Mindless Tyrant or Misunderstood Leader?

The Wolf of Badenoch is notorious throughout Moray as a cruel tyrant and one of the most destructive characters Scotland has ever seen. He remains best known for rampaging towards Elgin in the 14th century, pillaging beautiful churches while murdering and robbing innocents as he went.

With a name and an introduction like that, it seems like this was a man without a single redeeming feature. The archetypal villain who committed despicable deeds that shook the rest of Scotland to its core. However, the history books were often written by monks and considering the Wolf’s reputation for burning religious buildings, they may have been a little biased.

So, does the Wolf of Badenoch really deserve that title or is he simply the most victimised man in Scottish history?

Who was the Wolf of Badenoch?

The man behind the nickname is Alexander Stewart, youngest legitimate son of the future King Robert II. There were warning signs from an early age of how his future might unfold but that doesn’t mean he was a wayward child. Alexander was cut from exactly the same cloth as his ambitious father, the pair were even imprisoned together in Loch Leven Castle.

After Robert became the first Stewart monarch, Alexander became Lord of Badenoch and Justiciar of northern Scotland. But this Wolf was still ravenous for more, gaining enormous territory and new titles by marrying Euphemia Countess of Ross. It wasn’t to be a happy marriage and as the years passed with no child appearing, Alexander spent less and less time at home.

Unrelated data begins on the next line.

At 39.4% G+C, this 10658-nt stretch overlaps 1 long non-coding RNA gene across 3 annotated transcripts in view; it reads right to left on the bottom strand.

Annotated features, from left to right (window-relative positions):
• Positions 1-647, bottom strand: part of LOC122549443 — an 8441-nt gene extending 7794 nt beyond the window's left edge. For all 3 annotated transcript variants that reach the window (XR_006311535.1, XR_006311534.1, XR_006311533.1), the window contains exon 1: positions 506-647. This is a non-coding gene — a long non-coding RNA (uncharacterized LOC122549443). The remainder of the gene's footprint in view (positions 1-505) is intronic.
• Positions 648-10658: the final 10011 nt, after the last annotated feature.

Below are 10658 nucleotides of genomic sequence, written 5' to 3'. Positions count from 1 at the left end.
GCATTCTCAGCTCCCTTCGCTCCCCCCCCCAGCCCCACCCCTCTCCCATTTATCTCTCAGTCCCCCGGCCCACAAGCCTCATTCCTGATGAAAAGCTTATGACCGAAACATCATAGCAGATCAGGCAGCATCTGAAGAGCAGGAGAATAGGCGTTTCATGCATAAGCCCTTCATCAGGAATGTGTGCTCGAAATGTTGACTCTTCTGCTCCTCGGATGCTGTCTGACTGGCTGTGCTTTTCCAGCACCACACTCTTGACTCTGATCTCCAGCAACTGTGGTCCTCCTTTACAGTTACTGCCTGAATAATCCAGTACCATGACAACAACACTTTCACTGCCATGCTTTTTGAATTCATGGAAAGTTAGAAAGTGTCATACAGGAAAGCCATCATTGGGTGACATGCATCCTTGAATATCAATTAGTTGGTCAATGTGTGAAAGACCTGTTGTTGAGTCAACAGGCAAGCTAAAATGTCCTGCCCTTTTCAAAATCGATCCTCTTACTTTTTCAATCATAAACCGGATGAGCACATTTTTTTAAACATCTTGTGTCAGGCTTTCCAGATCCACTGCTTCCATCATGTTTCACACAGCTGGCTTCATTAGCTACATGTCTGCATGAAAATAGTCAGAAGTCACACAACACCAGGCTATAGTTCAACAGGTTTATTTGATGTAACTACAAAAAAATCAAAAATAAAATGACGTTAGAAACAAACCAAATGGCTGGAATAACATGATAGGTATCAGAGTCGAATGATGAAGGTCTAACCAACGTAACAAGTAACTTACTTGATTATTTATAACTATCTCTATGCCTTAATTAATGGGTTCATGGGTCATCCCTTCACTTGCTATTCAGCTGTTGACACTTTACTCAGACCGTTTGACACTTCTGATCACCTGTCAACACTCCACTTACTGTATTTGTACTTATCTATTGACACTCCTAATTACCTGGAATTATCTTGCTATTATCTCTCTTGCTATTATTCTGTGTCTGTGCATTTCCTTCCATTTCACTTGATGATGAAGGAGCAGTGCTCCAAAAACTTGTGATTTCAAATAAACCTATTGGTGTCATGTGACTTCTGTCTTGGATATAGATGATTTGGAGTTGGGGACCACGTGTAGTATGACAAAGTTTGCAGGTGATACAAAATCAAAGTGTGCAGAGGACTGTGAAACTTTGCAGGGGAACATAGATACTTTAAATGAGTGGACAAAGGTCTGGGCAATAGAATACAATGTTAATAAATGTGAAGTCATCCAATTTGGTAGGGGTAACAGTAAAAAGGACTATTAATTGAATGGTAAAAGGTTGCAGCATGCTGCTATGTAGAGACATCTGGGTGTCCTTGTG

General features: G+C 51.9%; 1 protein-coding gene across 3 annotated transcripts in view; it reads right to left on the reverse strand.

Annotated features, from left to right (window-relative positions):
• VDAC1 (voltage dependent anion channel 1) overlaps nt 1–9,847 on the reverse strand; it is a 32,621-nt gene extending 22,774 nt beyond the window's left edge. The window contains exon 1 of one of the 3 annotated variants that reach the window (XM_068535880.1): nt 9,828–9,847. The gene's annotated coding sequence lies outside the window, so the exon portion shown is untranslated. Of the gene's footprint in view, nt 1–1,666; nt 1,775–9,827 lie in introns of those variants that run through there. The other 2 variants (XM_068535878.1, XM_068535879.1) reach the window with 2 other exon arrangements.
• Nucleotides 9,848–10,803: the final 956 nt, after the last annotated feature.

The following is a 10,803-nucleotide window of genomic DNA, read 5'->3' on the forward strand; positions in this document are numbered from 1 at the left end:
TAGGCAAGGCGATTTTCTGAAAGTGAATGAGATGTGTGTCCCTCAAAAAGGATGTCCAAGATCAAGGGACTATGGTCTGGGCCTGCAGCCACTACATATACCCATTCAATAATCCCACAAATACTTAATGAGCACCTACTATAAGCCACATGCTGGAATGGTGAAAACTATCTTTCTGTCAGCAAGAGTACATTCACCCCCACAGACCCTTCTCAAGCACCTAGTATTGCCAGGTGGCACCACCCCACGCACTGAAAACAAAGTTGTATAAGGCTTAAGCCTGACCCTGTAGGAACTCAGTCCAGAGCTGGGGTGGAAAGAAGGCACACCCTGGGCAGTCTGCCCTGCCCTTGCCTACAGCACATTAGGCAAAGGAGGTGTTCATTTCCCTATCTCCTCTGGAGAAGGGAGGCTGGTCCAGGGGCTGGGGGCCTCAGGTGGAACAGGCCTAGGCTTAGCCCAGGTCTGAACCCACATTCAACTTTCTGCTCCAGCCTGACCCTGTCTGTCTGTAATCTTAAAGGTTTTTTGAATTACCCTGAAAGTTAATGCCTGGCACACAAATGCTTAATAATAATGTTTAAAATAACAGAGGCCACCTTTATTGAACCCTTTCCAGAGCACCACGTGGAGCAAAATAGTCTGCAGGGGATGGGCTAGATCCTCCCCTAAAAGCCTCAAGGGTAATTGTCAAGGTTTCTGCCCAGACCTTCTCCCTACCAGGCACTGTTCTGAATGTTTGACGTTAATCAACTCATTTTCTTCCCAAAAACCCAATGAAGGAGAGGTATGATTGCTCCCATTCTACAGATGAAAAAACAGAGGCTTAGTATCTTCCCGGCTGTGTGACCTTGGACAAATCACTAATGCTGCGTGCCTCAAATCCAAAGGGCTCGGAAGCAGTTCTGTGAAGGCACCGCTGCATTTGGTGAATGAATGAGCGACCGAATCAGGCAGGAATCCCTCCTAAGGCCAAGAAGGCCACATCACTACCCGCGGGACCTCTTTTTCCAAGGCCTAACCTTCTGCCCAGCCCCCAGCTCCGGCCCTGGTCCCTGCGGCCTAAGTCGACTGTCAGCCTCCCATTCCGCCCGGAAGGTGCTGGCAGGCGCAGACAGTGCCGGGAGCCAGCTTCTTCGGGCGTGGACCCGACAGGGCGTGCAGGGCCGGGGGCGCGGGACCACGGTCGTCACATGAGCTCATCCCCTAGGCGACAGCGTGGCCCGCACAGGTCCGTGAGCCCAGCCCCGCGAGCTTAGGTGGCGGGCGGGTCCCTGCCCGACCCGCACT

A new royal lineage was a dangerous thing and Moray an unstable place. Recently deprived of strong noble leaders, smaller families were fighting amongst themselves to fill that void. Alexander was tasked with handling these northern threats however he deemed fit.

His chosen method was extreme strength of force, paying bands of armed men known as caterans to dissuade any would-be troublemakers. It was a common tactic in the circumstances, but this necessary evil started to get out of hand. The caterans began causing problems themselves and the Bishop of Moray was suffering worst.

Alexander was cut from exactly the same cloth as his ambitious father, the pair were even imprisoned together in Loch Leven Castle.

Alexander’s list of enemies was growing longer, but he saw himself as untouchable. That began to change in 1388. The King’s health was failing and Alexander’s older brother the Earl of Fife became guardian. Fife was equally ambitious and if he was going to expand his power in the north, then he needed to bring the Wolf to heel.

Alexander was removed from his position as Justiciar, replaced by Fife’s son. This was more than just an insult; it was an attack on his power and Alexander’s opponents saw the scales beginning to tip in their favour. Backed by Fife, Euphemia Ross made an alliance with the man who held the biggest grudge against her husband.

Reign of Terror

She appealed to the Bishop of Moray, complaining that Alexander had abandoned her for his long-term mistress. The bishop revelled in reprimanding this continuous thorn in his side and ordered him back to his wife. Alexander pretended to accept and repent, but under the surface he was furious at both the bishop and his brother meddling in his marital affairs.